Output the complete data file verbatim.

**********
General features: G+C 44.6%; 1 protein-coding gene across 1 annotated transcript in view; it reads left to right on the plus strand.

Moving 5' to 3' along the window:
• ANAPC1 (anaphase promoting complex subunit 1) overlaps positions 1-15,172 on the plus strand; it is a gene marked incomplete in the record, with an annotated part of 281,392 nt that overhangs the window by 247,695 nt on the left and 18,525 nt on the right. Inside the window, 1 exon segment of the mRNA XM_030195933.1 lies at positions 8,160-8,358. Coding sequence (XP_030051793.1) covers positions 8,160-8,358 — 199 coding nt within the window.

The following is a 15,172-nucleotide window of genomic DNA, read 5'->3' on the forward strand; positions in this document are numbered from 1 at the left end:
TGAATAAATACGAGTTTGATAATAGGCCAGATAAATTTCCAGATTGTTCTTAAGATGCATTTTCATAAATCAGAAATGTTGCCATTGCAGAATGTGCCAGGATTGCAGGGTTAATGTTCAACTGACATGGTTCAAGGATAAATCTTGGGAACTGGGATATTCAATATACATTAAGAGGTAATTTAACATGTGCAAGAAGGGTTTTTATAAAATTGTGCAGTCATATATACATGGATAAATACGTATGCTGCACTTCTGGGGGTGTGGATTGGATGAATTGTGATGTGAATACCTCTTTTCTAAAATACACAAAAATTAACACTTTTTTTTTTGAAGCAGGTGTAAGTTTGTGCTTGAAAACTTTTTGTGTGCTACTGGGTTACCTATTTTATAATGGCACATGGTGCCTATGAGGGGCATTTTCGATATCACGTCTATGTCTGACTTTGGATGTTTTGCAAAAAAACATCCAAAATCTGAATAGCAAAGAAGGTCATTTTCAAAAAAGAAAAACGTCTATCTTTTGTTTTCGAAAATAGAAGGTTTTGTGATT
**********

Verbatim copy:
General features: G+C 44.6%; 1 protein-coding gene across 1 annotated transcript in view; it reads left to right on the plus strand.

Moving 5' to 3' along the window:
• ANAPC1 (anaphase promoting complex subunit 1) overlaps positions 1-15,172 on the plus strand; it is a gene marked incomplete in the record, with an annotated part of 281,392 nt that overhangs the window by 247,695 nt on the left and 18,525 nt on the right. Inside the window, 1 exon segment of the mRNA XM_030195933.1 lies at positions 8,160-8,358. Coding sequence (XP_030051793.1) covers positions 8,160-8,358 — 199 coding nt within the window.

The following is a 15,172-nucleotide window of genomic DNA, read 5'->3' on the forward strand; positions in this document are numbered from 1 at the left end:
TGAATAAATACGAGTTTGATAATAGGCCAGATAAATTTCCAGATTGTTCTTAAGATGCATTTTCATAAATCAGAAATGTTGCCATTGCAGAATGTGCCAGGATTGCAGGGTTAATGTTCAACTGACATGGTTCAAGGATAAATCTTGGGAACTGGGATATTCAATATACATTAAGAGGTAATTTAACATGTGCAAGAAGGGTTTTTATAAAATTGTGCAGTCATATATACATGGATAAATACGTATGCTGCACTTCTGGGGGTGTGGATTGGATGAATTGTGATGTGAATACCTCTTTTCTAAAATACACAAAAATTAACACTTTTTTTTTTGAAGCAGGTGTAAGTTTGTGCTTGAAAACTTTTTGTGTGCTACTGGGTTACCTATTTTATAATGGCACATGGTGCCTATGAGGGGCATTTTCGATATCACGTCTATGTCTGACTTTGGATGTTTTGCAAAAAAACATCCAAAATCTGAATAGCAAAGAAGGTCATTTTCAAAAAAGAAAAACGTCTATCTTTTGTTTTCGAAAATAGAAGGTTTTGTGATT